Climate Change in Guam: Indicators and Considerations for Key Sectors


 Zena Grecni, Wendy Miles, Romina King, Abby Frazier, and Victoria Keener

Pacific Islands Regional Climate Assessment (PIRCA)


Honolulu: East-West Center

Publication Date: November 9, 2020
Binding: electronic
Pages: 60
Free Download: PDF


Hotter weather, risks to freshwater supplies, coral reef death, and stronger typhoons are among the major challenges detailed in a new report on climate change in Guam. Threatened resources include high-value coastal infrastructure and the millions of dollars that ocean ecosystems add to Guam’s economy annually, according to the report by the Pacific Islands Regional Climate Assessment (PIRCA), a consortium of several government, NGO, and research entities.

Climate Change in Guam: Indicators and Considerations for Key Sectors is one in a series of new PIRCA reports aimed at assessing the state of knowledge about climate change indicators, impacts, and adaptive capacity of the US-Affiliated Pacific Islands and the Hawaiian archipelago. Authors from the University of Guam and the East-West Center—along with more than 30 technical contributors from local governments, NGOs, researchers, and community groups—collaboratively developed the Guam PIRCA report.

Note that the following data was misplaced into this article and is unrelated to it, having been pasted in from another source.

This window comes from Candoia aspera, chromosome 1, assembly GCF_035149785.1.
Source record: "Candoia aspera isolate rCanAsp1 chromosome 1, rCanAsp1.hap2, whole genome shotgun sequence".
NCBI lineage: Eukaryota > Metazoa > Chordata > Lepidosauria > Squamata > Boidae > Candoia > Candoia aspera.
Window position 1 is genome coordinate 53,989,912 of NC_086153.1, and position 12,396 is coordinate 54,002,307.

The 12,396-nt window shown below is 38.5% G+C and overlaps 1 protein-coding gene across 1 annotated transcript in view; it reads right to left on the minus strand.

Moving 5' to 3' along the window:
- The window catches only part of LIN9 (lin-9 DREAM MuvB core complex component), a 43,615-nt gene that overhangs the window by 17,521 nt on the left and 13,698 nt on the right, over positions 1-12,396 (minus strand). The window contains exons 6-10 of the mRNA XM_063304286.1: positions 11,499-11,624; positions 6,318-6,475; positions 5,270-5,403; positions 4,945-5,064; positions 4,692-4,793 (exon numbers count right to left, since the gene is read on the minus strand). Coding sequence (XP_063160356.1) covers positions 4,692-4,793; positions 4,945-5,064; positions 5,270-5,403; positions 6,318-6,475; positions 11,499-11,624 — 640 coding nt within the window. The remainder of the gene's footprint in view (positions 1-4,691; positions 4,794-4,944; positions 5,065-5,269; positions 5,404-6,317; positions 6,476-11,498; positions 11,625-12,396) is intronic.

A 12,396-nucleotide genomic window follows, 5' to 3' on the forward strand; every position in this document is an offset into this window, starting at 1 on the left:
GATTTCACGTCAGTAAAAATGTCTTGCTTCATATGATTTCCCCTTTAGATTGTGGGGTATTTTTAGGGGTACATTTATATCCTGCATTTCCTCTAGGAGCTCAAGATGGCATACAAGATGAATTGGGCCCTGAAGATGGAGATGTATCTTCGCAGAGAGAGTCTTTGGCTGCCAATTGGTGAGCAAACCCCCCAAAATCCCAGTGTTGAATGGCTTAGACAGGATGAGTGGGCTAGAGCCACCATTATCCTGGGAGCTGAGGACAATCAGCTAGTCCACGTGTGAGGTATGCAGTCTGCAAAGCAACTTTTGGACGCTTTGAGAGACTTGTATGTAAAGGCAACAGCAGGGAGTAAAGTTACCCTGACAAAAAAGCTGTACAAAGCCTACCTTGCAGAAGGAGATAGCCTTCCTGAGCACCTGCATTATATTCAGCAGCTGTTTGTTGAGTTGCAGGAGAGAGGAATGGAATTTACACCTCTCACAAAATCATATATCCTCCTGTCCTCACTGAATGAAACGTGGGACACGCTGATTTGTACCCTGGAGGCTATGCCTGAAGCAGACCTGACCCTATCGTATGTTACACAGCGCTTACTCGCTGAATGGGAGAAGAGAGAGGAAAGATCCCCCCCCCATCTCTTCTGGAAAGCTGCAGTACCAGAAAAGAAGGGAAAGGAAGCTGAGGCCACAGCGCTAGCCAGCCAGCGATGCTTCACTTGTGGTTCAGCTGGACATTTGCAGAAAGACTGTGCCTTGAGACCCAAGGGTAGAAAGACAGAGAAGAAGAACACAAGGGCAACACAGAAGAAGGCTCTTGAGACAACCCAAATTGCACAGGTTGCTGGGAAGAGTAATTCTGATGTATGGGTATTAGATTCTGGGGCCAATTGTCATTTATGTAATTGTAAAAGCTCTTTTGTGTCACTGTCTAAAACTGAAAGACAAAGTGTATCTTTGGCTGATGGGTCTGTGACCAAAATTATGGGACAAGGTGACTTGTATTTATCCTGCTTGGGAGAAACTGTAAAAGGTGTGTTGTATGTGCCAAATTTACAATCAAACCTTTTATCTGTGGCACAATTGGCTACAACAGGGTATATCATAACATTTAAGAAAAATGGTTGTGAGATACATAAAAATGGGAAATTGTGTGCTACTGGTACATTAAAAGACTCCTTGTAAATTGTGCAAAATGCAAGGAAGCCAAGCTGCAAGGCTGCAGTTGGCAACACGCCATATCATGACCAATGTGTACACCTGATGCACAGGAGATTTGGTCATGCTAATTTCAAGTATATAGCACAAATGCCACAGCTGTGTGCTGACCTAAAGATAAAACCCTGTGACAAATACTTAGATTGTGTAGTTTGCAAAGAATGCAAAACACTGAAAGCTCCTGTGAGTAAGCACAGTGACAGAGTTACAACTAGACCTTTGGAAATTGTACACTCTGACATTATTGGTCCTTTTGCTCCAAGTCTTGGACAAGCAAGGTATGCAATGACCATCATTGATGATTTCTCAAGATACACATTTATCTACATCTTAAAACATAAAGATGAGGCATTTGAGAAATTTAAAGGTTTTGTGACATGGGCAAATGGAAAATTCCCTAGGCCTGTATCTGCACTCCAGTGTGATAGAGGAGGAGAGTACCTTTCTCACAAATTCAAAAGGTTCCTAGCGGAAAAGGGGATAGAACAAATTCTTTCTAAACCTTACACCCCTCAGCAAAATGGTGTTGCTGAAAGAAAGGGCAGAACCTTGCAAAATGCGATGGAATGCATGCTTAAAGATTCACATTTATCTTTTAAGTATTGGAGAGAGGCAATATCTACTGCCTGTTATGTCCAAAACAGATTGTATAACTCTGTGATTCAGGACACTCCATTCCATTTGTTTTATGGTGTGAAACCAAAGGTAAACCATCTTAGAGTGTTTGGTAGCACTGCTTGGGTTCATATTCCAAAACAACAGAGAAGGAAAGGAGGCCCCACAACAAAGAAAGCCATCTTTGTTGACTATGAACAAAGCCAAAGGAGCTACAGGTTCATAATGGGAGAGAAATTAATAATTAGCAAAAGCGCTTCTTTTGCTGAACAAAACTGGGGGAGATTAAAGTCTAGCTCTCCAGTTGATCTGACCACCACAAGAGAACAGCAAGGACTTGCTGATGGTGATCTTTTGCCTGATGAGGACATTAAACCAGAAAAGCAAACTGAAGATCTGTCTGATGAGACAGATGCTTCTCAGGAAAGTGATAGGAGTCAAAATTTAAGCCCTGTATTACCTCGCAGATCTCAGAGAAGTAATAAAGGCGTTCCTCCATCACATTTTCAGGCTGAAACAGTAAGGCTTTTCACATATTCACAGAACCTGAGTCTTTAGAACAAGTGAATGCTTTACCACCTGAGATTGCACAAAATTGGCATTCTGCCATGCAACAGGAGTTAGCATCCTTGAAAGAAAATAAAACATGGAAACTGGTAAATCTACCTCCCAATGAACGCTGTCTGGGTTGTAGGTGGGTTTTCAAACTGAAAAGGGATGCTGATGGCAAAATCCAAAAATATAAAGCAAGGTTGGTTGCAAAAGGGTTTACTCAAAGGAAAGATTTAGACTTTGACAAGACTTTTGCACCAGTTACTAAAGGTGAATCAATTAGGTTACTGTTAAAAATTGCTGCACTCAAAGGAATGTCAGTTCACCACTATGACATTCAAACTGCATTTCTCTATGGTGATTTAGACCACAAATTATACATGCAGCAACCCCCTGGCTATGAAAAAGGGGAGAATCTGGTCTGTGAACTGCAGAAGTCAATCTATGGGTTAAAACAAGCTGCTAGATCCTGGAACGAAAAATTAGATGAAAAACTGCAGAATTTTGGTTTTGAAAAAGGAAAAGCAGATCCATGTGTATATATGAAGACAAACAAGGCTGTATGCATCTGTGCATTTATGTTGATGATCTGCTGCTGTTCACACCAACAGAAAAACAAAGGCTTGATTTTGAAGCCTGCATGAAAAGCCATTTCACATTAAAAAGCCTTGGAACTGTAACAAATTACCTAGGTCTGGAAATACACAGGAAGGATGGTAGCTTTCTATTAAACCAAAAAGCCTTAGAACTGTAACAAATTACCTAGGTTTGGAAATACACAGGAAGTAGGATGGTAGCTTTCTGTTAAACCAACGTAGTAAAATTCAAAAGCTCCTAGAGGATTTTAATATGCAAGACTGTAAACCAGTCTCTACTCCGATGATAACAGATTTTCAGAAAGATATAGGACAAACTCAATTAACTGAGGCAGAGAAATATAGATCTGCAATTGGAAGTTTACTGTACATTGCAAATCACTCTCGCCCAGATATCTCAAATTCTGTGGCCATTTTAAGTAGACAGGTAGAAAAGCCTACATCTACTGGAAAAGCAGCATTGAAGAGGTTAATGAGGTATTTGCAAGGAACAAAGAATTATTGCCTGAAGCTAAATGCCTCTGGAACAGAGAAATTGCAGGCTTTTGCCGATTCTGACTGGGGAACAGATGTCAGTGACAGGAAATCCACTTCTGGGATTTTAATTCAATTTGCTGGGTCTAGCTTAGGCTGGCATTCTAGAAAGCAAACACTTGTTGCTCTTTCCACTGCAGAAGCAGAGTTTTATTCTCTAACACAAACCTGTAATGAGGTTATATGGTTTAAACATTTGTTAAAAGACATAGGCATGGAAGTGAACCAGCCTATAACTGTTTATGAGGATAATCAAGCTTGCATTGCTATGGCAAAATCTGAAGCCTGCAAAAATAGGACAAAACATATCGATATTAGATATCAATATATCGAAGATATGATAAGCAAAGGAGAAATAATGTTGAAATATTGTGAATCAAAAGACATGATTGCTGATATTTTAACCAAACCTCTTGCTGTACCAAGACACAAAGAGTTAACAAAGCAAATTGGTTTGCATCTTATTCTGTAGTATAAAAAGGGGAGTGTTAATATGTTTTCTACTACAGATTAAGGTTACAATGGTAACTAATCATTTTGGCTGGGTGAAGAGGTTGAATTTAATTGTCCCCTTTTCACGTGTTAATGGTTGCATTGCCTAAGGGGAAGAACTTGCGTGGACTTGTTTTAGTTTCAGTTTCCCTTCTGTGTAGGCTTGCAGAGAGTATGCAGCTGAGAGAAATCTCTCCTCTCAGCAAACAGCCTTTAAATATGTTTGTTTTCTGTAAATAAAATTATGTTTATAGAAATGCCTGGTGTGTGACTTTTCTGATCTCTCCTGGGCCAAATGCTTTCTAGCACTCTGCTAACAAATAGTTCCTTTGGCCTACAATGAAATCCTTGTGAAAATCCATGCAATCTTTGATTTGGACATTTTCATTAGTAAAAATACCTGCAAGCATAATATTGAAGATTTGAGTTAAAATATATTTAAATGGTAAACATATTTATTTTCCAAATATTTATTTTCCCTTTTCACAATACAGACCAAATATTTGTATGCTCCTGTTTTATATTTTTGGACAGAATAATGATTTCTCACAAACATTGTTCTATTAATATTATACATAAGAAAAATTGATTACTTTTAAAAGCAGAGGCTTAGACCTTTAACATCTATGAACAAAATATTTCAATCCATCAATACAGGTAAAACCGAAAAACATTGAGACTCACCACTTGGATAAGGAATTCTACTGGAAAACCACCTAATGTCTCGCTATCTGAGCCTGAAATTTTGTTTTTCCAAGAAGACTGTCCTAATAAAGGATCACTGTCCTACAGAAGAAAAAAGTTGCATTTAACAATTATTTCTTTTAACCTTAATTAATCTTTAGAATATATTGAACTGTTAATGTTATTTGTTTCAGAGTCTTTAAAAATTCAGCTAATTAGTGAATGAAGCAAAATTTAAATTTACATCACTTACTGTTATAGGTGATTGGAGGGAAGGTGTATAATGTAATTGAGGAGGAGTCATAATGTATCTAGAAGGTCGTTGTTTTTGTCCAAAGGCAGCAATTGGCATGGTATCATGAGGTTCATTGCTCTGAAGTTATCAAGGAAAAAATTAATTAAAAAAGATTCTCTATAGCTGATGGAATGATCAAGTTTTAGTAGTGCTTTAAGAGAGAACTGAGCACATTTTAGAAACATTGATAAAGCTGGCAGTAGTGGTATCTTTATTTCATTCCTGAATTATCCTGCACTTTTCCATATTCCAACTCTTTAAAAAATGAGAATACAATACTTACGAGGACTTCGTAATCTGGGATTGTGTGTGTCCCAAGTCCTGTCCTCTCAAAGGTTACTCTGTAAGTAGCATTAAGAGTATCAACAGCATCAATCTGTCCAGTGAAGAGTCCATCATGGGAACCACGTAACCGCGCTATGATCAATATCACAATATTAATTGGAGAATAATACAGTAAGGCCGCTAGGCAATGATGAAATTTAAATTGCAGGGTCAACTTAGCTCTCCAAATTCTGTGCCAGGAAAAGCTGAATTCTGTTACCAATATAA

Key climate change issues affecting Guam include threats to human health, risks to freshwater resources, increasing wildfire, and the potential for damage to infrastructure caused by future sea level rise and stronger typhoons. Climate change is expected to disrupt many aspects of life in Guam. Those who are already vulnerable are harmed more than others by extreme weather and climate shifts. Climate Change in Guam: Indicators and Considerations for Key Sectors provides guidance for decision-makers seeking to better understand how climate variability and change impact Guam and its communities. This assessment also identifies needs for additional information and research, which if met could support responses that enhance resilience and help Guam to withstand the changes to come.

DOI: 10.5281/zenodo.4037481      

The East-West Center authors are affiliated with the Pacific RISA—a NOAA RISA team—and the Center’s Research Program.